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Loss to Specialized Cardiology Follow-Up in Adults Living with Congenital Heart Disease

Cheryl Dickson1,2,4, Danielle Osborn1, David Baker1,4, Judith Fethney3, David S. Celermajer1,4, Rachael Cordina1,4,*

1 Department of Cardiology, Royal Prince Alfred Hospital, Sydney, Australia
2 Department of Cardiothoracic Surgery, Westmead Hospital, Sydney, Australia
3 Susan Wakil School of Nursing and Midwifery, The University of Sydney, Sydney, Australia
4 Sydney Medical School, The University of Sydney, Sydney, Australia

* Corresponding Author: Rachael Cordina. Email: email

Congenital Heart Disease 2024, 19(1), 49-63. https://doi.org/10.32604/chd.2023.044874

Abstract

Background: Much has been written about the loss to follow-up in the transition between pediatric and adult Congenital Heart Disease (CHD) care centers. Much less is understood about the loss to follow-up (LTF) after a successful transition. This is critical too, as patients lost to specialised care are more likely to experience morbidity and premature mortality. Aims: To understand the prevalence and reasons for loss to follow-up (LTF) at a large Australian Adult Congenital Heart Disease (ACHD) centre. Methods: Patients with moderate or highly complex CHD and gaps in care of >3 years (defined as LTF) were identified from a comprehensive ACHD database. Structured telephone interviews examined current care and barriers to clinic attendance. Results: Overall, 407 (22%) of ACHD patients (n = 1842) were LTF. The mean age at LTF was 31 (SD 11.5) years and 54% were male; 311 (76%) were uncontactable. Compared to adults seen regularly, lost patients were younger, with a greater socio-economic disadvantage, and had less complex CHD (p < 0.05 for all). We interviewed 59 patients (14%). The top 3 responses for care absences were “feeling well” (61%), losing track of time (36%), and not needing follow-up care (25%). Conclusions: A large proportion of the ACHD population becomes lost to specialised cardiac care, even after a successful transition. This Australian study reports younger age, moderate complexity defects, and socio-economic disadvantage as predictive of loss to follow-up. This study highlights the need for novel approaches to patient-centered service delivery even beyond the age of transition and resources to maintain patient engagement within the ACHD service.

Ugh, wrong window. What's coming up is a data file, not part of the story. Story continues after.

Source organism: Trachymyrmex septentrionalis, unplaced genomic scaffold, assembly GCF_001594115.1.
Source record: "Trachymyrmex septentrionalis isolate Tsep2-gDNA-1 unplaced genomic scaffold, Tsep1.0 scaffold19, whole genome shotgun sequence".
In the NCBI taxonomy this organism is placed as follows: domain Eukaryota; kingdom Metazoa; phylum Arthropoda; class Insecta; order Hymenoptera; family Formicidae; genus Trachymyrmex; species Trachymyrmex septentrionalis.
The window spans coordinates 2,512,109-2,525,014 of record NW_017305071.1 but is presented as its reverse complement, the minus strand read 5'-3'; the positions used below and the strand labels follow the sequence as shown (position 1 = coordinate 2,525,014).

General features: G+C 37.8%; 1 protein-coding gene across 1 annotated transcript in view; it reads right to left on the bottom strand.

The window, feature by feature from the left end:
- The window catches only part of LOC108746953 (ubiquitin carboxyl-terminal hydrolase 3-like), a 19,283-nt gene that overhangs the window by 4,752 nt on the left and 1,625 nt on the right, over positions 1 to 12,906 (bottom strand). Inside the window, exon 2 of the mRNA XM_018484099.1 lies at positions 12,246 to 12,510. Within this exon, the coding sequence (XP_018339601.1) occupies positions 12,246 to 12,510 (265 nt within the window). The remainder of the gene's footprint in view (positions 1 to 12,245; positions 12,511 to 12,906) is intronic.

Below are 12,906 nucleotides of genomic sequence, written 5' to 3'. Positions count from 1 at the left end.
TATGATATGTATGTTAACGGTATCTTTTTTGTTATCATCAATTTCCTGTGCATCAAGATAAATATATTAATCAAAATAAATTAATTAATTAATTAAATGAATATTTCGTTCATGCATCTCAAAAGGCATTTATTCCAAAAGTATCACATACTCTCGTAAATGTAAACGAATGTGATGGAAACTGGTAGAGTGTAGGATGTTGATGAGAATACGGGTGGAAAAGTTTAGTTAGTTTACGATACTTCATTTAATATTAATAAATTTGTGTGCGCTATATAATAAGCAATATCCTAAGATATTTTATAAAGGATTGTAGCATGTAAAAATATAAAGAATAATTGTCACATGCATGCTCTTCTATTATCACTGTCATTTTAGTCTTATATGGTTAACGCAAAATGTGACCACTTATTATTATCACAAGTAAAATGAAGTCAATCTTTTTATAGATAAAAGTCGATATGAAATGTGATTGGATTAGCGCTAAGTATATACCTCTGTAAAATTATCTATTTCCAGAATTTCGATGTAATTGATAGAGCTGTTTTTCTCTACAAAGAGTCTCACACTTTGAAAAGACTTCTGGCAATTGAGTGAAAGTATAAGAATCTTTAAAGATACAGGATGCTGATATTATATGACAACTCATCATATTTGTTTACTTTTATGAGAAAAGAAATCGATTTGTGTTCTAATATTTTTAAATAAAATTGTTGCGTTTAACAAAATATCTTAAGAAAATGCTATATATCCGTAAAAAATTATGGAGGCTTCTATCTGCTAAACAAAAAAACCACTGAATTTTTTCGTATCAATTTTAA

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APA Style
Dickson, C., Osborn, D., Baker, D., Fethney, J., Celermajer, D.S. et al. (2024). Loss to specialized cardiology follow-up in adults living with congenital heart disease. Congenital Heart Disease, 19(1), 49-63. https://doi.org/10.32604/chd.2023.044874
Vancouver Style
Dickson C, Osborn D, Baker D, Fethney J, Celermajer DS, Cordina R. Loss to specialized cardiology follow-up in adults living with congenital heart disease. Congeni Heart Dis. 2024;19(1):49-63 https://doi.org/10.32604/chd.2023.044874
IEEE Style
C. Dickson, D. Osborn, D. Baker, J. Fethney, D.S. Celermajer, and R. Cordina "Loss to Specialized Cardiology Follow-Up in Adults Living with Congenital Heart Disease," Congeni. Heart Dis., vol. 19, no. 1, pp. 49-63. 2024. https://doi.org/10.32604/chd.2023.044874



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